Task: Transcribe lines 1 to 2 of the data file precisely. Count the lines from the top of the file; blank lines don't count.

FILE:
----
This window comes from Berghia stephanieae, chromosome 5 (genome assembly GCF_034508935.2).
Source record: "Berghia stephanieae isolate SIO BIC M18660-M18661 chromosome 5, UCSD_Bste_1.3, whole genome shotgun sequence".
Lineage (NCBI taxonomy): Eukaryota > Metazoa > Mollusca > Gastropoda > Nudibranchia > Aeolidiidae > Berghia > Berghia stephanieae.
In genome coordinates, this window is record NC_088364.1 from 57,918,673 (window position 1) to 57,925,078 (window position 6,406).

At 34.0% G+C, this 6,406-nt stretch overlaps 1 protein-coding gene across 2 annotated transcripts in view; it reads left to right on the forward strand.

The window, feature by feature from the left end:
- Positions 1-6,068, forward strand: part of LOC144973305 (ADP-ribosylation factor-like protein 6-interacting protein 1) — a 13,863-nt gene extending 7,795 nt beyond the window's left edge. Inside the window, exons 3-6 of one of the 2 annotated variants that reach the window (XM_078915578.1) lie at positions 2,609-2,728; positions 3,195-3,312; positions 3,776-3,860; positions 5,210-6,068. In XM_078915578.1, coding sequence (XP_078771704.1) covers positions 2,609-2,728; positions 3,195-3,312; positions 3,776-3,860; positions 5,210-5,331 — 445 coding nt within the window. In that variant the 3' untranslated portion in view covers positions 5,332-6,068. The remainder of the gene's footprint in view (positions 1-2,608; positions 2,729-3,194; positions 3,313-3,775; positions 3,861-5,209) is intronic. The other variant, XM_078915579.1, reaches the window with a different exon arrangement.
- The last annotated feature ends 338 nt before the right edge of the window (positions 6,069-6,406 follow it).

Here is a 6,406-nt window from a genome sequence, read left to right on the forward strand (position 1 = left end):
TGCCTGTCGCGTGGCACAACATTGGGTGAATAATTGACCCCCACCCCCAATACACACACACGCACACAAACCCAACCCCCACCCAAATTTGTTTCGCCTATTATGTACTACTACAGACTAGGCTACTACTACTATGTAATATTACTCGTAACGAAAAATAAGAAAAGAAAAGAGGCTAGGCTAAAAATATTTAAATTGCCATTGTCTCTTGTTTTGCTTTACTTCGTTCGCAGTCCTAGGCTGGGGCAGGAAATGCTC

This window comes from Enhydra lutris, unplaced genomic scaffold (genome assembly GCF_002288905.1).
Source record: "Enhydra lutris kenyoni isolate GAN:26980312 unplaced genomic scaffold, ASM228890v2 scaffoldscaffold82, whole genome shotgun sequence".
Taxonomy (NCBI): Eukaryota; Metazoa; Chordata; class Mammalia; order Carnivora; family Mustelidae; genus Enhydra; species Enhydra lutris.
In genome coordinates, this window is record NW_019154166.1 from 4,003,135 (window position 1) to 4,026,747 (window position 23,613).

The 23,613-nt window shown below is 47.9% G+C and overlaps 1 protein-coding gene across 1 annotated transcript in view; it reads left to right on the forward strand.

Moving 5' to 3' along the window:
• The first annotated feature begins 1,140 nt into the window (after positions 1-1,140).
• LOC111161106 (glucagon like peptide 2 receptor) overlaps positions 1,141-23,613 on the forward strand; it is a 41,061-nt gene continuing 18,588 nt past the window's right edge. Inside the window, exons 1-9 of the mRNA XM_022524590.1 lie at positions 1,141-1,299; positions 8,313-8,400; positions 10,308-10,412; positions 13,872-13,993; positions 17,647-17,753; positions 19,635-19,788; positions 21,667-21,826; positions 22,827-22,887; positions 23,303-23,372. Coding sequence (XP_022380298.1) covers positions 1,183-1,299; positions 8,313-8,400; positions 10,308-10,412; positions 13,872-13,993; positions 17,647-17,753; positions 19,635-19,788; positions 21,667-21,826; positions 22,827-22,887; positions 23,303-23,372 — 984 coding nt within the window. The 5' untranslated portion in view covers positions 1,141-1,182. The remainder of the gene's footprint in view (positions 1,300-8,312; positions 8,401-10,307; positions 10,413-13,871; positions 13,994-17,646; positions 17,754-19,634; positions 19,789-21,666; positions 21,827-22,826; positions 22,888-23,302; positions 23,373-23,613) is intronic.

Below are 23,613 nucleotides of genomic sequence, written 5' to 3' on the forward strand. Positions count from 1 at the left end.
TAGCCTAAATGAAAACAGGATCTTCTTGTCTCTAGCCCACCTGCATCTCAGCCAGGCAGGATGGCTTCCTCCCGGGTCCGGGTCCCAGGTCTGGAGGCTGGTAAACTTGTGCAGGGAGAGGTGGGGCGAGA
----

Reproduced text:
This window comes from Berghia stephanieae, chromosome 5 (genome assembly GCF_034508935.2).
Source record: "Berghia stephanieae isolate SIO BIC M18660-M18661 chromosome 5, UCSD_Bste_1.3, whole genome shotgun sequence".